8:48: One of the areas where you’ve applied this interpretive method to great effect is in trying to understand changes in governance relationships, especially within public sector organizations in the last 20-30 years. As I understand it, what your work points to is the influence of a particular set of social scientific beliefs about the problems that face hierarchical forms of state bureaucracy. And your argument is that initially this was questioned from a market-liberal perspective, public choice theory emphasising contracts and markets as an alternative to hierarchy, and then later we have the movement towards joined up governance approaches often associated with New Labour in the UK. And this is another set of social scientific ideas that markets produce excessive fragmentation and they need to be reintegrated in some sense. You make a very powerful claim that essentially it’s social scientific ideas that drove this change to the new governance arrangements that we see. Why do you think the actual social science has been important in the shift toward the kind of network governance arrangements we see in the world today?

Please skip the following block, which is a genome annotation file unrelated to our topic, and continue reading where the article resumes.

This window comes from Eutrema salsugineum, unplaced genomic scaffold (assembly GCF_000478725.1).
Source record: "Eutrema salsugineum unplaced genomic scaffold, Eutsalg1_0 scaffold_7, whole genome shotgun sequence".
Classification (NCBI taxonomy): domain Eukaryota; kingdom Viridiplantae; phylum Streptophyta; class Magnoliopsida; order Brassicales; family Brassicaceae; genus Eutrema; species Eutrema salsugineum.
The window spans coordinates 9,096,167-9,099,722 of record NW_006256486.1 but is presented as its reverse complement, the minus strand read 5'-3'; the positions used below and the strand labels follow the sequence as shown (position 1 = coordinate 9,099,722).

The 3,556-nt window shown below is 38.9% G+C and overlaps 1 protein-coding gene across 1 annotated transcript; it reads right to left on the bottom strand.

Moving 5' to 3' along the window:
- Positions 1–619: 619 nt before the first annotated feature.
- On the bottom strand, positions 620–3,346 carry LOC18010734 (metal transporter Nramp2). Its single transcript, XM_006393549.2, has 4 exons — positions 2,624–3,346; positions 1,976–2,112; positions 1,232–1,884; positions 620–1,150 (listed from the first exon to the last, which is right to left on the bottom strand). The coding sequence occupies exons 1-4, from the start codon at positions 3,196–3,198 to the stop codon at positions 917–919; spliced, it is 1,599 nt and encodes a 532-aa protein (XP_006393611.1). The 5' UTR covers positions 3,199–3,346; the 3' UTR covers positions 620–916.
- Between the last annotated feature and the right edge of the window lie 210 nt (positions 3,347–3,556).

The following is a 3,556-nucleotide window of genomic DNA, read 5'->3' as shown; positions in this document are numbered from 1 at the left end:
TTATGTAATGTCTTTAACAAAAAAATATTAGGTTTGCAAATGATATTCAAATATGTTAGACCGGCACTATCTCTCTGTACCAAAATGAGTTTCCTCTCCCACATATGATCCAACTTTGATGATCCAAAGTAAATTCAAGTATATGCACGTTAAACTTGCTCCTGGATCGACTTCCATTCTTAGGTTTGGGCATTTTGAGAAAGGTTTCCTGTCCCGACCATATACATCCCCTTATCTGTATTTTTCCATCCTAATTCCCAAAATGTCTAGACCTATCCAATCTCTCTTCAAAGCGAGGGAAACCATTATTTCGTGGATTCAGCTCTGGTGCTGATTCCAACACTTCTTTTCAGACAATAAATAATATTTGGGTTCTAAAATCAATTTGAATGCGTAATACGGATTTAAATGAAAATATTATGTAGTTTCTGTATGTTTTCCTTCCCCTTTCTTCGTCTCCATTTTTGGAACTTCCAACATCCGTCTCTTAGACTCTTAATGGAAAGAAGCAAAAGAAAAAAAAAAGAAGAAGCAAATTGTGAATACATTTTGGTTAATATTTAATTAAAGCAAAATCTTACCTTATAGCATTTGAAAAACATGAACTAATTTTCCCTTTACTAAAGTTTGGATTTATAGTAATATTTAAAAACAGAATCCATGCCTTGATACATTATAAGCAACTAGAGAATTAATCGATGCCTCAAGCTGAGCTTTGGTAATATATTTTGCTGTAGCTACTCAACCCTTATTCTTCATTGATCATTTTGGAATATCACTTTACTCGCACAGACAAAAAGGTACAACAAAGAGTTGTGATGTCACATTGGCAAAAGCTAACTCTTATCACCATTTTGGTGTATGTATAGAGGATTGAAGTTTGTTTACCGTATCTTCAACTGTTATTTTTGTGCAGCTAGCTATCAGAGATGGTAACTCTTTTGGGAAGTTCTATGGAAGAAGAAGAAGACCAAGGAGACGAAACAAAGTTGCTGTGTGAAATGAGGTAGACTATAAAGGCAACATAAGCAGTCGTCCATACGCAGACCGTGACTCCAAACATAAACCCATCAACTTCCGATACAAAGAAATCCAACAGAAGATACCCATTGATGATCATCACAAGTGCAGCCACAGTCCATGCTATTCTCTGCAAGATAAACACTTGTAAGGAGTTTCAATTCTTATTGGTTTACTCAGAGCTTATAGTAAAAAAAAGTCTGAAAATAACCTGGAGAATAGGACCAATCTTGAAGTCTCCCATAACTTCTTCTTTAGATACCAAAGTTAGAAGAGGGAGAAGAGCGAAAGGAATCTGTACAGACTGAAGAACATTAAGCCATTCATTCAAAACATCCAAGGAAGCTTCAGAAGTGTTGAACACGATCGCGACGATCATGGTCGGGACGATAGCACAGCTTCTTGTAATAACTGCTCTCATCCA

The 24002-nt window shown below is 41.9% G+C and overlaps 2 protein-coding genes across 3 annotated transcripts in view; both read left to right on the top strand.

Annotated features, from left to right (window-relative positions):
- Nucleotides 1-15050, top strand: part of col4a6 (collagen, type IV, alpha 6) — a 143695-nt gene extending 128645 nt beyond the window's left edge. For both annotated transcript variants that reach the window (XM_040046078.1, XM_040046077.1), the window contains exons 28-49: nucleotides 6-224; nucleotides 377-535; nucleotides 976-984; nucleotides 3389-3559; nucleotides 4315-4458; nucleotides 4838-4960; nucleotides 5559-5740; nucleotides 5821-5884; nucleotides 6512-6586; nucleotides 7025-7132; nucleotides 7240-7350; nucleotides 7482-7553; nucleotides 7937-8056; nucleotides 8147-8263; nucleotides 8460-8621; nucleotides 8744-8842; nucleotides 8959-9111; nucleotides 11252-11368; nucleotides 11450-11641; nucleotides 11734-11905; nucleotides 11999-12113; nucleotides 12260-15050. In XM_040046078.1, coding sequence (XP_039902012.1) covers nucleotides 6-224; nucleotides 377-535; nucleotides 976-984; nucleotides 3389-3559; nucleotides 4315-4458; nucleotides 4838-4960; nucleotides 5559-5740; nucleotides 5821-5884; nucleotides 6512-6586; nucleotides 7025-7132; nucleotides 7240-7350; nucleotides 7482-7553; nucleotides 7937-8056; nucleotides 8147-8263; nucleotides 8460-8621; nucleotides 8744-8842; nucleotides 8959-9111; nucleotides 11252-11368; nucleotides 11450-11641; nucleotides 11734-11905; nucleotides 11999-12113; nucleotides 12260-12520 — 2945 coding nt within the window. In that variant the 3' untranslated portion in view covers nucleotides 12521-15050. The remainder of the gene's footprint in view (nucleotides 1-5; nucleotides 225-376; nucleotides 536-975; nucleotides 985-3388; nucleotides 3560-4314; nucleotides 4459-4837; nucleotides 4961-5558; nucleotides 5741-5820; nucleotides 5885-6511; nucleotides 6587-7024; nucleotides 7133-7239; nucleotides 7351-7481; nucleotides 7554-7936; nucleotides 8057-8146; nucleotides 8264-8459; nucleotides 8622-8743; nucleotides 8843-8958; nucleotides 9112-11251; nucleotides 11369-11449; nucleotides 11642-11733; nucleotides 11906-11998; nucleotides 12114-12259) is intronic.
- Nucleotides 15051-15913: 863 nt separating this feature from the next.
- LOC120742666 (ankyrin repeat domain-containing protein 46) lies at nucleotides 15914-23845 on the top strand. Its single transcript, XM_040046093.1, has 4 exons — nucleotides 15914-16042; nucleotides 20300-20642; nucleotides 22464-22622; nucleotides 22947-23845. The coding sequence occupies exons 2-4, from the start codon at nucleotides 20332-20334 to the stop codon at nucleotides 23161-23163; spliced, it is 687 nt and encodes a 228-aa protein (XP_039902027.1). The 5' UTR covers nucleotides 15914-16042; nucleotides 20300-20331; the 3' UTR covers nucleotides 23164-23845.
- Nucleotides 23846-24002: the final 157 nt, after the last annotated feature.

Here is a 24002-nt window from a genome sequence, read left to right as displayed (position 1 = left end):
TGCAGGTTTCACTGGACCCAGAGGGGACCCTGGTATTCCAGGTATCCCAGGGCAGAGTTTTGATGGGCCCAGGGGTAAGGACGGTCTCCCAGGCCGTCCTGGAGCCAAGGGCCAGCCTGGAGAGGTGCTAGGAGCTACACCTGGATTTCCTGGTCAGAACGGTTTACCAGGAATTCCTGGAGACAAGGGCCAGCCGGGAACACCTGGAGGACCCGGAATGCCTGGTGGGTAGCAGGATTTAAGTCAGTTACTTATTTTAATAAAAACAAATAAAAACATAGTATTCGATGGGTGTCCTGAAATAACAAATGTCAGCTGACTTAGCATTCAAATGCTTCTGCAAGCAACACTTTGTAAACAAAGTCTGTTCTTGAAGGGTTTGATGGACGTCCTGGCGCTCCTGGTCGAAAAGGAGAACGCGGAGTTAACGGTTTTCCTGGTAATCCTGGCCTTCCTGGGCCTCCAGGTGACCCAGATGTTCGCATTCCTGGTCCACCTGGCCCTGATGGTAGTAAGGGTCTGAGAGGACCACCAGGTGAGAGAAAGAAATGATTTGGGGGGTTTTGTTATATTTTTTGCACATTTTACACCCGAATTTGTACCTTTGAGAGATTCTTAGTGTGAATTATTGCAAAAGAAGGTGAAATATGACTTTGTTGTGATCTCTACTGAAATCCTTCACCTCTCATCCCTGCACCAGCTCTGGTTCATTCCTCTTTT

14:30: You were saying that you’re interested in the way in which many of these policy reforms in the public sector have failed, and perhaps connect that to your interpretive method and approach. As I understand your argument, the problem with these various reform agendas, from whatever direction they come, whether it’s for markets or network governance or joined up governance, they fail to recognize that the actors who are required to implement the policies are going to be interpreting these policies in different ways, ways that are unpredictable to the actual reformer. Therefore we get all kinds of unintended or emergent outcomes.

18:26: Presumably this would also apply to evidence based public policy… or if you look at the recent focus on randomised control trials, would the kind of critique you’re applying transfer to these kind of ideas?

20:30: In your approach as I understand it, you do allow for the idea that there are patterns in the sense that particular traditions knit together in a certain way can create a certain regularity. But what you’re saying is there is no inherent necessity for that regularity to be there, that at some point there can be some kind of rupture or change in people’s beliefs, maybe some kind of exogenous event that breaks up what look like long-established patterns… It strikes me that would be what could happen to big data.